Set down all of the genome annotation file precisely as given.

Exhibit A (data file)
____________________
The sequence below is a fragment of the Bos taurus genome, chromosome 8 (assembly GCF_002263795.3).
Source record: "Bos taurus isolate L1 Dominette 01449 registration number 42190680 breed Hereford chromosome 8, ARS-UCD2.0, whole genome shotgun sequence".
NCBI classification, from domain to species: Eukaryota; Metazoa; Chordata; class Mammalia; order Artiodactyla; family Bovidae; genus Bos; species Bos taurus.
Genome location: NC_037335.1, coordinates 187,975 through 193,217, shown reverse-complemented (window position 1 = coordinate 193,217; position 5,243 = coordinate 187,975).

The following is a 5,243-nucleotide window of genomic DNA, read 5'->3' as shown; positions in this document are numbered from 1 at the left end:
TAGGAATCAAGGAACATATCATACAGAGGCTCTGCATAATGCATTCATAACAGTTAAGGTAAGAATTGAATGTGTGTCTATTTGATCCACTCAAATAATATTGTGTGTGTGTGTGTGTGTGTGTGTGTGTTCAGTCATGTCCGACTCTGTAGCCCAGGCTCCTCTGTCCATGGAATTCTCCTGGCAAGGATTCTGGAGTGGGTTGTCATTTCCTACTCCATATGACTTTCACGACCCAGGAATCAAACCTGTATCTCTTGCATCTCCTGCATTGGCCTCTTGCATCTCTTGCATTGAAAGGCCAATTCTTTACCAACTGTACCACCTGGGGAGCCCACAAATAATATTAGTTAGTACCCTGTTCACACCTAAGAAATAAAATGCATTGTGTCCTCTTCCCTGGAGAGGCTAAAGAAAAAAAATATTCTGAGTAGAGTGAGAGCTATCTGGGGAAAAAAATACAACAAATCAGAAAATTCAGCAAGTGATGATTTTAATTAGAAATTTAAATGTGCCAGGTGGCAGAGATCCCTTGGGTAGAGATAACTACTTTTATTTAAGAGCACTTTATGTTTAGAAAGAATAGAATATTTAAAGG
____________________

The sequence below is a fragment of the Bos taurus genome, chromosome 8 (assembly GCF_002263795.3).
Source record: "Bos taurus isolate L1 Dominette 01449 registration number 42190680 breed Hereford chromosome 8, ARS-UCD2.0, whole genome shotgun sequence".
NCBI classification, from domain to species: Eukaryota; Metazoa; Chordata; class Mammalia; order Artiodactyla; family Bovidae; genus Bos; species Bos taurus.
Genome location: NC_037335.1, coordinates 187,975 through 193,217, shown reverse-complemented (window position 1 = coordinate 193,217; position 5,243 = coordinate 187,975).

The following is a 5,243-nucleotide window of genomic DNA, read 5'->3' as shown; positions in this document are numbered from 1 at the left end:
TAGGAATCAAGGAACATATCATACAGAGGCTCTGCATAATGCATTCATAACAGTTAAGGTAAGAATTGAATGTGTGTCTATTTGATCCACTCAAATAATATTGTGTGTGTGTGTGTGTGTGTGTGTGTGTTCAGTCATGTCCGACTCTGTAGCCCAGGCTCCTCTGTCCATGGAATTCTCCTGGCAAGGATTCTGGAGTGGGTTGTCATTTCCTACTCCATATGACTTTCACGACCCAGGAATCAAACCTGTATCTCTTGCATCTCCTGCATTGGCCTCTTGCATCTCTTGCATTGAAAGGCCAATTCTTTACCAACTGTACCACCTGGGGAGCCCACAAATAATATTAGTTAGTACCCTGTTCACACCTAAGAAATAAAATGCATTGTGTCCTCTTCCCTGGAGAGGCTAAAGAAAAAAAATATTCTGAGTAGAGTGAGAGCTATCTGGGGAAAAAAATACAACAAATCAGAAAATTCAGCAAGTGATGATTTTAATTAGAAATTTAAATGTGCCAGGTGGCAGAGATCCCTTGGGTAGAGATAACTACTTTTATTTAAGAGCACTTTATGTTTAGAAAGAATAGAATATTTAAAGG